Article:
A good way to spend Saturday evening: Damian Lillard’s top 10 plays of season

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Damian Lillard gets overlooked too much as one of the top point guards in the NBA. Maybe it’s because he’s in Portland, which doesn’t land a lot of nationally televised games (when the powers that be want to show a West Coast time zone game, there’re a few bigger name options). Maybe it’s because of the glut of great point guards in the league right now. Maybe it’s because his team lost four starters going into this season and they were written off — then spent the season proving everybody wrong.

Whatever the reasons, it’s not right. There is no more entertaining player to watch in the league than Lillard. No, not even that guy is the Bay Area, in pure entertainment value as a fan Lillard can hang with anyone.

So enjoy his best plays of the past season. It’s the best we can do on an NBA off day.

Heat’s rookie Justise Winslow ready for another go at center in Game 7

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A 6’7″ center is usually a sign you’re watching Big West basketball.

Or, the Miami Heat/Toronto Raptors series.

Since Hassan Whiteside sprained his right MCL, Miami has had their best success this series with a small ball lineup where rookie Justise Winslow plays center. All 6’7″ of him. Miami can get away with it because Toronto’s seven-footer Bismack Biyombo isn’t an offensive threat. In Friday’s Game 6 win Winslow was the center on key lineups that were +7 in 21 minutes. And they did a surprisingly good job of protecting the rim.

So Sunday for Game 7, expect a lot more Winslow at the five. He is ready for it, he told the Sun Sentinel.

He conceded that playing inside left him a little bit more sore than he typically is after games, but deadpanned, “That’s what ice is for” when asked late Friday about how he felt physically.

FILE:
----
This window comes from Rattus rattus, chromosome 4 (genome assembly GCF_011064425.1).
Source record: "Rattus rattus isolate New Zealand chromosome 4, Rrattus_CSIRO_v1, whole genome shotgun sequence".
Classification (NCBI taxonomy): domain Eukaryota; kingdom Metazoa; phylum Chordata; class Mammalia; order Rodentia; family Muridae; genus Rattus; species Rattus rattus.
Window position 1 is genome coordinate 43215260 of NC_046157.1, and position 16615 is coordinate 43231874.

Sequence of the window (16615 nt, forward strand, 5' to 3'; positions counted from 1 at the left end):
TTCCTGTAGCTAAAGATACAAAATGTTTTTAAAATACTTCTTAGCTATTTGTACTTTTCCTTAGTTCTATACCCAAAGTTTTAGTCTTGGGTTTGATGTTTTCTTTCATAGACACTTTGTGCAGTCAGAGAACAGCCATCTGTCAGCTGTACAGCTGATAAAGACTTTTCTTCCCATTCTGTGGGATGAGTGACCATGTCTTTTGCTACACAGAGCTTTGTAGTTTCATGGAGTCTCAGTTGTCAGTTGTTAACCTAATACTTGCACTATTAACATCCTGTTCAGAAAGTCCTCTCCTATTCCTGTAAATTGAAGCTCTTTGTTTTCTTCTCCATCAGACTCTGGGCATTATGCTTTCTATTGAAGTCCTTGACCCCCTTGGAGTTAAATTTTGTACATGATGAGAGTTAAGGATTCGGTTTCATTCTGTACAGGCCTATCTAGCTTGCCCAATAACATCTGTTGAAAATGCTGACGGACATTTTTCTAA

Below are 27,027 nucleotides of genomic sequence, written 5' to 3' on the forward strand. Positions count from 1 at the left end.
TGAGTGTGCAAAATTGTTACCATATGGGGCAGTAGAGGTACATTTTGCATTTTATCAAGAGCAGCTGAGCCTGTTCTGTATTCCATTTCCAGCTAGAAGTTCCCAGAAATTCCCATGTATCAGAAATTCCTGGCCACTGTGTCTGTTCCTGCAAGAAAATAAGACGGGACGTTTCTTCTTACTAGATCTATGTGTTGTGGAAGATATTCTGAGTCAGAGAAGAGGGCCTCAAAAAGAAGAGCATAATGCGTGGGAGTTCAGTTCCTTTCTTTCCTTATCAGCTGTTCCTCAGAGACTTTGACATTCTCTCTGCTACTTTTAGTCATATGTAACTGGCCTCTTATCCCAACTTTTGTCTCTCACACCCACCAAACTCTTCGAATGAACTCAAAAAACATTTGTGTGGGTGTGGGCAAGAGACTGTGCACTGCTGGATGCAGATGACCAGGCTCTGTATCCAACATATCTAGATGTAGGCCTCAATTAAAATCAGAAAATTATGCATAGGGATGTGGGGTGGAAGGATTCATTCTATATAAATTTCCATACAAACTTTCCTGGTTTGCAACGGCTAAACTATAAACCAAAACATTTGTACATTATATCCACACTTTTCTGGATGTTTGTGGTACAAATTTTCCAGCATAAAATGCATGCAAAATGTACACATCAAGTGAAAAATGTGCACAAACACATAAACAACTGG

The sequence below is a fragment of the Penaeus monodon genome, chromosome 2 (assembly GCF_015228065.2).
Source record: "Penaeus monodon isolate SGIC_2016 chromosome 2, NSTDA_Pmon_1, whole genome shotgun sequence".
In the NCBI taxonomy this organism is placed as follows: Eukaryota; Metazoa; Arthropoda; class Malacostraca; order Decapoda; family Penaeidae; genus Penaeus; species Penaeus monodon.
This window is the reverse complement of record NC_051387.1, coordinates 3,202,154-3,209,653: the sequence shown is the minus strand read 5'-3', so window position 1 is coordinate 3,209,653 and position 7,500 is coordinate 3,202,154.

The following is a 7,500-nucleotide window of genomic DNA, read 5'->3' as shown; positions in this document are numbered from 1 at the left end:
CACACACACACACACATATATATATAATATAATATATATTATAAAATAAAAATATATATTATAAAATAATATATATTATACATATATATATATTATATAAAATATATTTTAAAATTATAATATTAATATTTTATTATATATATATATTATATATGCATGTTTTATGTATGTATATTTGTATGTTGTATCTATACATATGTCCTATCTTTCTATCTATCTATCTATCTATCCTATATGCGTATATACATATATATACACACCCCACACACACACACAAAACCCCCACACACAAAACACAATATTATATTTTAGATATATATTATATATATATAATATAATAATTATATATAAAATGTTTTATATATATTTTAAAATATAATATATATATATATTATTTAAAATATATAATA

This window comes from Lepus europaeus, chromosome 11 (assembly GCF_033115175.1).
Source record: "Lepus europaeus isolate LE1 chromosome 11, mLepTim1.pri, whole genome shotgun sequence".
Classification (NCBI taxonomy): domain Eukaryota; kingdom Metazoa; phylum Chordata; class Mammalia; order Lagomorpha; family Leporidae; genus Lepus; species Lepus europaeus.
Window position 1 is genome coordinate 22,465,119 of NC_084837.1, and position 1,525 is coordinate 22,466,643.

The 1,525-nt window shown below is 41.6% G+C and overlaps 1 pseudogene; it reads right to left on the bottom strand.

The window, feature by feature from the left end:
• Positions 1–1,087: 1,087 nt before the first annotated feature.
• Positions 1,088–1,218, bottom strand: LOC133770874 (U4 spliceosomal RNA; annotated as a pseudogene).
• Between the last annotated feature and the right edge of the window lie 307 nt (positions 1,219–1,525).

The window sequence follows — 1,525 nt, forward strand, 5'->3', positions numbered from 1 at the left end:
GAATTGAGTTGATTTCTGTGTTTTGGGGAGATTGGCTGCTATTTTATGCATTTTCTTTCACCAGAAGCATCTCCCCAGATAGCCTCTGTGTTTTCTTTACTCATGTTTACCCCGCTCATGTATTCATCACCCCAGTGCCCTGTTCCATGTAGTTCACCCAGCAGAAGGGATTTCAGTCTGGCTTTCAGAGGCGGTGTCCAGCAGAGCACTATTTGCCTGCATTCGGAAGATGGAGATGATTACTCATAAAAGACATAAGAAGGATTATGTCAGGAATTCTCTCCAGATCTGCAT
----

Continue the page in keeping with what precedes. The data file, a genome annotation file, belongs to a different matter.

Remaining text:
“I pretty much approach every game the same way, but just knowing that I’m going to be at a different position doing different things, [you] just have to really lock in and focus on what the team needed me to do,” Winslow said. “It was Game 6, backs to the wall and I didn’t want to go down not swinging. That was pretty much my mentality and I’ll approach Game 7 the same way.”

The key to Game 7 may be how Toronto guards Kyle Lowry and DeMar DeRozan can attack that small ball lineup by getting inside, and if they get any help from the role players around them. Miami knows what it wants to do; Erik Spoelstra has a rotation he likes (or can live with), and he has veteran players who know how to close out series. The pressure is on Toronto to prove they are ready for the next step.

What’s next for San Antonio? More depth, more youth, more athleticism

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San Antonio won 67 games this season, had the best defense in the Association, and was the third or fourth best team in the NBA (depending on where you want to rank Cleveland). They had an MVP candidate in Kawhi Leonard, integrated a new star in LaMarcus Aldridge, and were a legit title contender entering the playoffs.

But one with some flaws, something Oklahoma City was poised to expose.

As always, the Spurs will continue to evolve. With most franchises we’d talk about decline, but I and others have written off the Spurs before only to be proved wrong. Plus, with Aldridge and Leonard, there is not going to be some great drop-off.

More accurately, this is a team on the cusp of transitioning eras. Whether or not the core comes back for one more run at it, that transition has already started to take place and will continue. The only question is the pace of change.

Obviously, the first steps will be the decisions from Manu Ginobili and Tim Duncan on whether or not they will retire. Speculate on what the inscrutable Duncan is thinking in the comments if you want; I’ll just wait for the one-line press release from the Spurs saying Duncan is back or retiring. You know that’s how it’s going down, or at least how Duncan wants it to go down.